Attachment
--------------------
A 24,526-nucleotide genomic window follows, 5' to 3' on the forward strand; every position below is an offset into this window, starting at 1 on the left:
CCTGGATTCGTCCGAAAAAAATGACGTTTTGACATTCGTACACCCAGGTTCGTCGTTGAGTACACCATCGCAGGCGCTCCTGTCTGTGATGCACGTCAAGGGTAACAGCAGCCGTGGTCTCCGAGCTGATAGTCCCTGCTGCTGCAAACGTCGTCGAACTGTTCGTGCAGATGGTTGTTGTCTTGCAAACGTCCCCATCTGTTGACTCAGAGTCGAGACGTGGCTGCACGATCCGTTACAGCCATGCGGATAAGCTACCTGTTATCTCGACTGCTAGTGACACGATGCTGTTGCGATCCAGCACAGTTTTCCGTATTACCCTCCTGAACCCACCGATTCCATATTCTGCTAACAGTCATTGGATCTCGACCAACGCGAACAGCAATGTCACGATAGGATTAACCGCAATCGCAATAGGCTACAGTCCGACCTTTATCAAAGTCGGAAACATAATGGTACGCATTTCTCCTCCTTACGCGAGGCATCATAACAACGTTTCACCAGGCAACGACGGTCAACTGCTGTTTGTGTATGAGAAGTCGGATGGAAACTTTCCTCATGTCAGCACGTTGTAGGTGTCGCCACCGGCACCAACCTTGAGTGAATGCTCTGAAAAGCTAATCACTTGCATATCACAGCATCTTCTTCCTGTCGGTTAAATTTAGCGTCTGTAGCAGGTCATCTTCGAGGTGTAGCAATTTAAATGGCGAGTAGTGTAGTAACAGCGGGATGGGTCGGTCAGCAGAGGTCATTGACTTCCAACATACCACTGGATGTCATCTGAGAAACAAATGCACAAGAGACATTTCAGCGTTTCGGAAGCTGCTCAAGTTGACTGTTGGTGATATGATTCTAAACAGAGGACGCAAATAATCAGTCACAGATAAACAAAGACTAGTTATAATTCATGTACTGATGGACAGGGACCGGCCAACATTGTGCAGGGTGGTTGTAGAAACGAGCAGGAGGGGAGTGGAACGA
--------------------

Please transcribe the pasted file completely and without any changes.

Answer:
A 24,526-nucleotide genomic window follows, 5' to 3' on the forward strand; every position below is an offset into this window, starting at 1 on the left:
CCTGGATTCGTCCGAAAAAAATGACGTTTTGACATTCGTACACCCAGGTTCGTCGTTGAGTACACCATCGCAGGCGCTCCTGTCTGTGATGCACGTCAAGGGTAACAGCAGCCGTGGTCTCCGAGCTGATAGTCCCTGCTGCTGCAAACGTCGTCGAACTGTTCGTGCAGATGGTTGTTGTCTTGCAAACGTCCCCATCTGTTGACTCAGAGTCGAGACGTGGCTGCACGATCCGTTACAGCCATGCGGATAAGCTACCTGTTATCTCGACTGCTAGTGACACGATGCTGTTGCGATCCAGCACAGTTTTCCGTATTACCCTCCTGAACCCACCGATTCCATATTCTGCTAACAGTCATTGGATCTCGACCAACGCGAACAGCAATGTCACGATAGGATTAACCGCAATCGCAATAGGCTACAGTCCGACCTTTATCAAAGTCGGAAACATAATGGTACGCATTTCTCCTCCTTACGCGAGGCATCATAACAACGTTTCACCAGGCAACGACGGTCAACTGCTGTTTGTGTATGAGAAGTCGGATGGAAACTTTCCTCATGTCAGCACGTTGTAGGTGTCGCCACCGGCACCAACCTTGAGTGAATGCTCTGAAAAGCTAATCACTTGCATATCACAGCATCTTCTTCCTGTCGGTTAAATTTAGCGTCTGTAGCAGGTCATCTTCGAGGTGTAGCAATTTAAATGGCGAGTAGTGTAGTAACAGCGGGATGGGTCGGTCAGCAGAGGTCATTGACTTCCAACATACCACTGGATGTCATCTGAGAAACAAATGCACAAGAGACATTTCAGCGTTTCGGAAGCTGCTCAAGTTGACTGTTGGTGATATGATTCTAAACAGAGGACGCAAATAATCAGTCACAGATAAACAAAGACTAGTTATAATTCATGTACTGATGGACAGGGACCGGCCAACATTGTGCAGGGTGGTTGTAGAAACGAGCAGGAGGGGAGTGGAACGA